Thursday, February 05, 2009

The Stupidity of Compensation Caps

The Wall Street Journal has done a great job covering the ongoing evolution of TARP, from its genesis at the collapse of Lehman Brothers up to and including today.  What I find amazing is how the government decided that it is now in their best interest and within their power to put in place whatever caps they deem fit for companies.  There is the much publicized $500,000 salary cap for executive pay for companies who take any additional TARP funds, but there are also revelations like the Treasury doing everything they could to force Bank of America to take on Merrill Lynch, regardless of Merrill's financial health. 
Then there's also the hand wringing about Citigroup's jet, BofA's fleet, Citi Field, apartments, junkets for high performers, and so on.  While I agree that some of these things are superfluous, some are necessary for their business.  Take AIG, the (now) government owned insurance and lending giant.  We hear about junket this and business trip that, and how can they afford to do that, they've lost billions.  Yes, they have lost a lot.  At the same time, the units that had these lavish parties - American General insurance, ILFC (a major aircraft lessor) - are units that are very profitable.  If that's the case, is the cost of these junkets really that big of a deal?  If the executives of these units feel that there is a good return on investment as a result of this (and knowing a thing or two about ILFC's chief Steven Udvar-Hazy, there is), shouldn't the government do what any good shareholder would do - shut up and let the managers manage?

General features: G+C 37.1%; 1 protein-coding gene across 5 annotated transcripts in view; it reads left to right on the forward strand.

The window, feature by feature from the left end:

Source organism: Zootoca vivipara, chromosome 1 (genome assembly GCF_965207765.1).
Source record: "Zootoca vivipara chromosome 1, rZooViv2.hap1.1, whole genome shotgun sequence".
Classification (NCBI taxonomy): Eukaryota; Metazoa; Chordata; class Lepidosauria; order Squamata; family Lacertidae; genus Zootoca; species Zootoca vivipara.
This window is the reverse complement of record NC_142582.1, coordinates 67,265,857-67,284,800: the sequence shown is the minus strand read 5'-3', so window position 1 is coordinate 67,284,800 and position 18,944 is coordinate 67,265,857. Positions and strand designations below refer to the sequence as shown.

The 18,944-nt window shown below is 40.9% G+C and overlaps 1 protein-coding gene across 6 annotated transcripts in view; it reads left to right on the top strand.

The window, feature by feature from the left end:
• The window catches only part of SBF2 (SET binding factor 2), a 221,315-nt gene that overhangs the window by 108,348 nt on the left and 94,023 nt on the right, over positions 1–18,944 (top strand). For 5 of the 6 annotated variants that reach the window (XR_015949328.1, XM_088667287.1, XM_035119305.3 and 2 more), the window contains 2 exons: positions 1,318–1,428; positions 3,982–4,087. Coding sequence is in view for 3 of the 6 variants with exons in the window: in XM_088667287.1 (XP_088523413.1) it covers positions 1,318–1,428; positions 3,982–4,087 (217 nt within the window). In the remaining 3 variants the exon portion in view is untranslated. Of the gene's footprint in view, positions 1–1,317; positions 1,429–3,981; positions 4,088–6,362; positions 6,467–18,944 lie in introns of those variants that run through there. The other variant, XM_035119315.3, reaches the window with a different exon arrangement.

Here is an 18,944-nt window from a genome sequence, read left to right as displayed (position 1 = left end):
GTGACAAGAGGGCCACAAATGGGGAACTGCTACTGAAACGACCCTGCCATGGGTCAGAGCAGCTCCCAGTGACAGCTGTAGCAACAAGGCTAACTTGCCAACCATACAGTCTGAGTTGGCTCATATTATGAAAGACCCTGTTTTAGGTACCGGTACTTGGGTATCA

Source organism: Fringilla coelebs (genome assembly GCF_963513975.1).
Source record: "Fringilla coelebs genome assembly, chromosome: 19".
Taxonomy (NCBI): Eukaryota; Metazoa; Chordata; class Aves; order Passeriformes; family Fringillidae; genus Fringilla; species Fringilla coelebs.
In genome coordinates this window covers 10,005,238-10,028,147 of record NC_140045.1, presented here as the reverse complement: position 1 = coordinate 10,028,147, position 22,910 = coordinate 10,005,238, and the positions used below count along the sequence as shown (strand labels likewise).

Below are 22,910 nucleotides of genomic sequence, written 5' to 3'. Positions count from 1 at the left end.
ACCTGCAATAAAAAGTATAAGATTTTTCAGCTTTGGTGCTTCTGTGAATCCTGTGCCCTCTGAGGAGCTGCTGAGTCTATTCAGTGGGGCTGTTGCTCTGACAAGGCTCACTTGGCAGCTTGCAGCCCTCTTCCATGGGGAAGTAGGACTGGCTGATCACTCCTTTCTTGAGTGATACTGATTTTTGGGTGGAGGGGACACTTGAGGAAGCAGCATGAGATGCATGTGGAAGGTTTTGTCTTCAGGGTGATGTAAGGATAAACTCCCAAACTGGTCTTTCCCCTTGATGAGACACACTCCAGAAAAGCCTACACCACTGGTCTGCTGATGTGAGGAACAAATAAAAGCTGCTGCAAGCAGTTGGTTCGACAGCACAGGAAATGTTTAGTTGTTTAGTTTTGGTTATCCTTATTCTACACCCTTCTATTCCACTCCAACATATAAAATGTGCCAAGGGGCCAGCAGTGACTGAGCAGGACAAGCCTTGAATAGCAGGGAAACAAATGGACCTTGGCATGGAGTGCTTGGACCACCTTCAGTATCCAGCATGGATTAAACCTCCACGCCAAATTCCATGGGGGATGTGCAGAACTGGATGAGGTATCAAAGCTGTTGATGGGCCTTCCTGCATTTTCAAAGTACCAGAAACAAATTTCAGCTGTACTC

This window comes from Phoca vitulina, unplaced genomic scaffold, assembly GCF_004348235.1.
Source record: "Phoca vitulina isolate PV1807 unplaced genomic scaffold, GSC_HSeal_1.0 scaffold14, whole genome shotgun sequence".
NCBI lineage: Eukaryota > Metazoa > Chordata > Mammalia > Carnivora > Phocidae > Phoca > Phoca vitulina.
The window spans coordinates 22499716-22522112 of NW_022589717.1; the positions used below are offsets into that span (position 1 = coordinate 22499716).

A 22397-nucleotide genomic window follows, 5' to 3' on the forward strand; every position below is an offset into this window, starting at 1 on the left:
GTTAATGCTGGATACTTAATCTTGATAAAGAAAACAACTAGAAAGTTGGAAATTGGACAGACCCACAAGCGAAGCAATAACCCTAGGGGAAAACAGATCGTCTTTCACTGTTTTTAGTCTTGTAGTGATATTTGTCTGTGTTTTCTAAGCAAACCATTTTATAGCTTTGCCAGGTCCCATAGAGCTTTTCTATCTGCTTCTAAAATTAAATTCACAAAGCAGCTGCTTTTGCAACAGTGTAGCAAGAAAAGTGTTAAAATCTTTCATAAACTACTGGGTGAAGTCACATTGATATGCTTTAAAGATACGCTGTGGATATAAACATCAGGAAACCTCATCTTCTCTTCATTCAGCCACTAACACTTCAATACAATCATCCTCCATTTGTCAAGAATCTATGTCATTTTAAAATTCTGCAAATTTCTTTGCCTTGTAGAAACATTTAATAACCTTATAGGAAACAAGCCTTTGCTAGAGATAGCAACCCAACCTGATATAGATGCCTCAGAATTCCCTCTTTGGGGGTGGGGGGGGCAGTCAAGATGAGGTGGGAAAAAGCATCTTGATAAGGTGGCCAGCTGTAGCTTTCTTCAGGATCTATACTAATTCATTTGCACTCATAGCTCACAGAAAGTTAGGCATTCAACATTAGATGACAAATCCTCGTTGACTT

Ultimately, the way these bailout stakes are structured is as investments - ownership of large blocks of stock.  The #1 rule of stock ownership is to not write a letter to the CEO of the company you own every time something happens.  If you don't like the job that the CEO is doing, you get enough votes together to have enough board sway to replace the CEO.  That won't happen under the current structure in part because from the sound of things, nobody wants to have the government up in their business.  These leaders would be happier without the TARP money and are trying to get it paid back as soon as possible so they can take off the handcuffs and get back to doing business the way it should be done, rather than as a bloated, incompetent bureaucracy says it should.
Let's put this another way: who should we trust, people who year after year are trained to maximize profits and thus shareholder return in order to increase their company's share price, market cap, and market share...or people who continue to put money into a half a million dollar outhouse in Pennsylvania or the $650 toilet seat?


Cheeth said...

The only real lesson from this is that the government (sorry, gubmint) needs to stay the hell out of the markets and let them thin their own herds.

If the government is going to interfere, though, it can surely attach whatever conditions it wants to its (nationalization) "investments".

Sorro said...

Oh, the gubmint can do whatever it wants...the better question is should it? If they want their investment back, I'd recommend against it.
If they force banks to participate (a la BofA and JPM Chase in the last round of TARP), that should be a no-strings attached investment.